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Blog of the International Journal of Constitutional Law and ConstitutionMaking.org
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The “Unconstitutional State of Affairs” in Brazil’s Prison System: The Enchantment of Legal Transplantation

[Editor’s Note: This is the second of two perspectives on an ongoing case in Brazil where the Supreme Federal Tribunal, in deciding a case relating to prison conditions, imported the unconstitutional state of affairs doctrine used by the Colombian Constitutional Court. An alternative analysis by Vanice Regina Lirio do Valle, published last Friday, can be

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Published on September 30, 2015
Author:          Filed under: Developments
 
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What’s New in Comparative Public Law

–Mohamed Abdelaal, Alexandria University (Egypt) In this weekly feature, I-CONnect publishes a curated reading list of developments in comparative public law. “Developments” may include a selection of links to news, high court decisions, new or recent scholarly books and articles, and blog posts from around the comparative public law blogosphere. To submit relevant developments for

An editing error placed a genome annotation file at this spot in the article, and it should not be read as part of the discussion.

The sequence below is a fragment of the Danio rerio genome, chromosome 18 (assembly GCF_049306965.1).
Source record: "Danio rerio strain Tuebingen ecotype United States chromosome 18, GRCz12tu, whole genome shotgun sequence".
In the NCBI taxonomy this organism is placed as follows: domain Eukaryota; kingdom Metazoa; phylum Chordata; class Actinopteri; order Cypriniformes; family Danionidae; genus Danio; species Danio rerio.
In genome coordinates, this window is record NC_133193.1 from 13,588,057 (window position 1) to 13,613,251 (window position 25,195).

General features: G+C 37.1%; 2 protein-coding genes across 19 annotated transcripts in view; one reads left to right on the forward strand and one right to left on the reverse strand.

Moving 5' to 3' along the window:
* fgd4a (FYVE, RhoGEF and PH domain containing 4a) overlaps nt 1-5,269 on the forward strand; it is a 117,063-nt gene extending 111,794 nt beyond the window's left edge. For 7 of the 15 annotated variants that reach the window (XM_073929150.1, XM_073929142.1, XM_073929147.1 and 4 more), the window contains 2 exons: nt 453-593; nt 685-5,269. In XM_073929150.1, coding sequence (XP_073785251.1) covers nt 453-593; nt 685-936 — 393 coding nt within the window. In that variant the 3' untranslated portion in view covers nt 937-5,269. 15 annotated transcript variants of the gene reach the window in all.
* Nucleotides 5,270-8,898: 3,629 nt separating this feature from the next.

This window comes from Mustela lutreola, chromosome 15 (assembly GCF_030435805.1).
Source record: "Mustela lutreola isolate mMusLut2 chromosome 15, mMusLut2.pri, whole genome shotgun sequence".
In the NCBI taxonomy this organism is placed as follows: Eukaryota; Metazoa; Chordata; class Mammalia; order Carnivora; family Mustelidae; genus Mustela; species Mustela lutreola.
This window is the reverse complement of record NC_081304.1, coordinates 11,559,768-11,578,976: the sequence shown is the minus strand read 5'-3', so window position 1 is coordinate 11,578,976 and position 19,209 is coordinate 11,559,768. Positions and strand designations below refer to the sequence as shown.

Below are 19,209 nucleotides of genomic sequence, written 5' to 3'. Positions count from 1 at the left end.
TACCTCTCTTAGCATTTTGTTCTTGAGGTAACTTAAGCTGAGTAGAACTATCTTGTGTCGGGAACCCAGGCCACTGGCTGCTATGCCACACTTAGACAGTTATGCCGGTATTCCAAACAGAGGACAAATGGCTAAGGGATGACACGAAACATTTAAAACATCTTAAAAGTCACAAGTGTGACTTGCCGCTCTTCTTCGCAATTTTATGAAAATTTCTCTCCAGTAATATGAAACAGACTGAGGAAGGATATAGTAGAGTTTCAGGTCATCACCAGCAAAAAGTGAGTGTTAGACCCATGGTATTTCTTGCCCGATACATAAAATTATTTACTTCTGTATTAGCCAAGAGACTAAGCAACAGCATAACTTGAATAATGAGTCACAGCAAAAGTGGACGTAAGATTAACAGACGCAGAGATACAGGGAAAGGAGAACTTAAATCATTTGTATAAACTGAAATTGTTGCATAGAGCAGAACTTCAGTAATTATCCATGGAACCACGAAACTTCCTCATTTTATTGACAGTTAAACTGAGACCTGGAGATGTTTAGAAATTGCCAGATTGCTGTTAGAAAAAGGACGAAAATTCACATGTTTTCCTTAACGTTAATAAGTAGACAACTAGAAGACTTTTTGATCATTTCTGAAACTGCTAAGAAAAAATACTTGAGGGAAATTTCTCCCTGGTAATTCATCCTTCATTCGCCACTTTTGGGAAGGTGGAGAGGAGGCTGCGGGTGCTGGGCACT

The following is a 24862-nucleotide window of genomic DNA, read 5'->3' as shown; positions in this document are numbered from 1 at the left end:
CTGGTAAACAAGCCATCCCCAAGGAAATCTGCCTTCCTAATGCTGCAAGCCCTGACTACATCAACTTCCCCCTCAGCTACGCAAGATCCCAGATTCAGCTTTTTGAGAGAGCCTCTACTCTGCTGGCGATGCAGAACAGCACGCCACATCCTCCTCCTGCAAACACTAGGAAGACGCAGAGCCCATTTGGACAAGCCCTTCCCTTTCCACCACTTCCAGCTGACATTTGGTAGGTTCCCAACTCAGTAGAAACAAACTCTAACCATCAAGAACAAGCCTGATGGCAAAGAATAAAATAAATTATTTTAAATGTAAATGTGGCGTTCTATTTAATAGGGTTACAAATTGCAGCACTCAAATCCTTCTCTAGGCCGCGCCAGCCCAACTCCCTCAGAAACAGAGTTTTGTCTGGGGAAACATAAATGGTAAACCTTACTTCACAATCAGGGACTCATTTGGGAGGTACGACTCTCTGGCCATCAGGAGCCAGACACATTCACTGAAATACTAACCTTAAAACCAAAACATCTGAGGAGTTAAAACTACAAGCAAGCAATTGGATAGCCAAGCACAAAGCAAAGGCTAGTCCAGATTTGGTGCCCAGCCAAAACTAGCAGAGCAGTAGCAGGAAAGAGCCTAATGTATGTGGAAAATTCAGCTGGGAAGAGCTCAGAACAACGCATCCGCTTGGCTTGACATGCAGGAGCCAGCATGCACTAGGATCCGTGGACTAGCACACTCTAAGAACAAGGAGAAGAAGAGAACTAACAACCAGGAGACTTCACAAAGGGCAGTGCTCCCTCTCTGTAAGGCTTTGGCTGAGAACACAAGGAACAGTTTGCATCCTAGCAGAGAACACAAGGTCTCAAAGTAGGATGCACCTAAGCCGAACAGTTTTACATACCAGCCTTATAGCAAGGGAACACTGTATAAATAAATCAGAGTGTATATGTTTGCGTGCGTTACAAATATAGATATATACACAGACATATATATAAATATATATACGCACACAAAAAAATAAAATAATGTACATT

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Published on September 28, 2015
Author:          Filed under: Developments
 
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Call for Papers–Bicameralism Under Pressure–LUISS Guido Carli University, May 2-3, 2016–Rome, Italy

  A Global Symposium in Memory of Gabriella Angiulli   Bicameralism under Pressure: Constitutional Reform of National Legislatures   LUISS Guido Carli University Viale Romania 32 Rome, Italy Monday and Tuesday, May 2 and 3, 2016 Presented by The Center for Parliamentary Studies, LUISS Guido Carli University of Rome in cooperation with The University of

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Published on September 28, 2015
Author:          Filed under: Developments